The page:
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02/17/2023 8:04 PM | Anonymous

Snipers  by Tom Reynolds

When I was playing football in college, I once had my first opportunity to kick an extra point.  I thought it was a big deal and, later, called my dad to tell him.  He asked me if I had heard what my best friend, Bill Shear, had done that day.  While I was kicking my extra point, Bill had kicked the longest field goal in NCAA history!

Want to feel inadequate?

Most shooters would feel good about hitting a bullseye at 200 yards.  Here are some stories to make you feel inadequate.

In 2017, in Iraq, a Canadian sniper eliminated a target at 2.14 miles (3,540 meters).  This is the record distance for snipers.  Which means it’s probably the record distance for everyone else. 

The shooter was using a McMillan TAC-50 sniper rifle and was firing from a tall building.  The rifle was a 50 caliber, bolt action, 26 pound rifle with a 5 round magazine.  If you want to buy it, bring at least $10,000.

In addition to the usual forces to be considered – like gravity, wind, elevation, relative humidity, etc. - the sniper had to take into consideration the Coriolis Effect; that is, the spin of the earth, since the shot took almost 10 seconds to hit the target.

Think about that for a second.  Say bang and count off 10 seconds.  That’s a long time for a bullet to be in the air.  Lots can happen in 10 seconds including that a motionless target is not really motionless due to the Earth’s rotation.

The previous record was attained in 2009, in Afghanistan.  The sniper took on a Taliban machine gun crew at 1.5 miles (2,475 meters) and the bullet was in the air for 6 seconds. 

He used an L115A3 .338 Lapua Magnum, which is a .338 caliber,  15 pound rifle holding a 5 round magazine.  It’s a “little” more expensive at $38,000.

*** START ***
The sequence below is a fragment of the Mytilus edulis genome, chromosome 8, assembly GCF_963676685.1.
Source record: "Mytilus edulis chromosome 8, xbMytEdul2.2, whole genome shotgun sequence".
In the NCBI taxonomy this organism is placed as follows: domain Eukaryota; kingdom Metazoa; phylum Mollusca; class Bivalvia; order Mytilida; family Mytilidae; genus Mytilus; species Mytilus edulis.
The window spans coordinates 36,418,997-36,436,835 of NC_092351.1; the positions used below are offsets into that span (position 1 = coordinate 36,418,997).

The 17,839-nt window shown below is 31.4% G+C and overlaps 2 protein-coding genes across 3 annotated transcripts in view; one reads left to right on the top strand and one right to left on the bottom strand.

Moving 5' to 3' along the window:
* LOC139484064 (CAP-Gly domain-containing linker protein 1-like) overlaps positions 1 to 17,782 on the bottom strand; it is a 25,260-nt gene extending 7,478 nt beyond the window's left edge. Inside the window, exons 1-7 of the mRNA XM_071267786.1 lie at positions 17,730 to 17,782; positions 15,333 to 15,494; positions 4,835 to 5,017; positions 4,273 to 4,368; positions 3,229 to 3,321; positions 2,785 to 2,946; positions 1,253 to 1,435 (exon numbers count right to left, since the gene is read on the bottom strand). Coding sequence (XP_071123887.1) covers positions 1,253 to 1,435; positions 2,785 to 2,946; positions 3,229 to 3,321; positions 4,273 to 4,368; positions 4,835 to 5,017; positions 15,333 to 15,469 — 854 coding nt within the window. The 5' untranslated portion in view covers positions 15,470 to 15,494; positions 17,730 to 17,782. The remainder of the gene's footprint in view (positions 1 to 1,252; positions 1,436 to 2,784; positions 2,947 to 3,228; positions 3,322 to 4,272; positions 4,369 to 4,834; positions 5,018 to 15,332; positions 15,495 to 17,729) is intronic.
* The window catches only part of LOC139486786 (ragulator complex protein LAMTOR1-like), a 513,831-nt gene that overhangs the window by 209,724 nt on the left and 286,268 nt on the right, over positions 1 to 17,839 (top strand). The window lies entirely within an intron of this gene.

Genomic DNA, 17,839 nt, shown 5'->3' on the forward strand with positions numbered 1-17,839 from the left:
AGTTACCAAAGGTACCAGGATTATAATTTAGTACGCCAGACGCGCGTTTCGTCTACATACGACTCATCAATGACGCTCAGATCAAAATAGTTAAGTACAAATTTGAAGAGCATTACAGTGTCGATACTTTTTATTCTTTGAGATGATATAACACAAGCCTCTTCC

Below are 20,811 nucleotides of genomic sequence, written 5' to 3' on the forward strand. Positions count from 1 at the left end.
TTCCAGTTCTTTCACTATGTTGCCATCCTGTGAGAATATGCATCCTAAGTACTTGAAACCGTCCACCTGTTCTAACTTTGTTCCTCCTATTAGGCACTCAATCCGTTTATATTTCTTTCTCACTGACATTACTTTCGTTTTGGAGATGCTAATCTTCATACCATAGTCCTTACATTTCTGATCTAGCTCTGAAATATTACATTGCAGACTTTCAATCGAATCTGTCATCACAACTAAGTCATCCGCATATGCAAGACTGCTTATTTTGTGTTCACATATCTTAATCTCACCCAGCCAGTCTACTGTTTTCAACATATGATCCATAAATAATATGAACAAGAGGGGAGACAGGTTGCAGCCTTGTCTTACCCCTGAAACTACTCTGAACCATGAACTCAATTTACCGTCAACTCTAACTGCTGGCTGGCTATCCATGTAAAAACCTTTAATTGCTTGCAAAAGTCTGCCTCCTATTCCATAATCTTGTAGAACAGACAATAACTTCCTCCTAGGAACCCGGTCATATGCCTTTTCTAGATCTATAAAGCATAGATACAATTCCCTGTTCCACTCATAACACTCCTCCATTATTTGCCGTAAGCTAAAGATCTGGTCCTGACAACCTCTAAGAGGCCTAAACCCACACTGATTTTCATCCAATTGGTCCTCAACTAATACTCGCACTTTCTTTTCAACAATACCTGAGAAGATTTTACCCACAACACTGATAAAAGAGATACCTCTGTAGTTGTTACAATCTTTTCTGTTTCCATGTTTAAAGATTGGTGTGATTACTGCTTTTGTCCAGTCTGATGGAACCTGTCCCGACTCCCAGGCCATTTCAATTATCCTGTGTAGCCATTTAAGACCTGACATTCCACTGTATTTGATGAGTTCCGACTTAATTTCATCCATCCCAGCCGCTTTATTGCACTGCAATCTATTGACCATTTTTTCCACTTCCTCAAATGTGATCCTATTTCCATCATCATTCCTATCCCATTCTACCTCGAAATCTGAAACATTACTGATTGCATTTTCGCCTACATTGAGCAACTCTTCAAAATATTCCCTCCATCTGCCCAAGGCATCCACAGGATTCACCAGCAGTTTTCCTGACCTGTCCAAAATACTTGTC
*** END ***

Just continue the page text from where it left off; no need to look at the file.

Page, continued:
The sniper was standing up, not lying prone. Which may explain why he missed on two of the five shots he took.  His first shot missed, but his second shot was on target.  The third shot missed, but the fourth eliminated a second target. A fifth shot took out the machine gun.   

The longest American shot was made in March 2004, in Iraq.  The sniper killed an insurgent from 2,300 meters away.  He reportedly used an M82 SASR .50 caliber rifle which held a 10 round magazine.  

Luck or skill?  Probably a combination of both? Mostly a whole lot of skill. 

But as too luck…

The previous longest American sniper kill was in the Viet Nam War by a Marine sniper at 2,286 meters using a machine gun set to semi-automatic.  The Browning M2 was a .50 caliber weapon that had a longer range that the standard sniper rifle so it was occasionally fitted with a scope by inventive snipers. 

As to luck, USMC Gunnery Sergeant Carlos Hathcock reportedly had fired at a specific spot while sighting in his Browning M2 heavy machine-gun.  An enemy soldier stopped his bicycle on the spot Hathcock was aiming at.  Talk about bad luck!

Hathcock was entitled to a little luck since this was one of 93 confirmed kills that he had; which were more skill than luck.

In the heat of battle, controlling adrenaline and breathing after formulating the physics of the shot sounds impossible.  But they did it.

As to my extra point, it still stands as a personal record.

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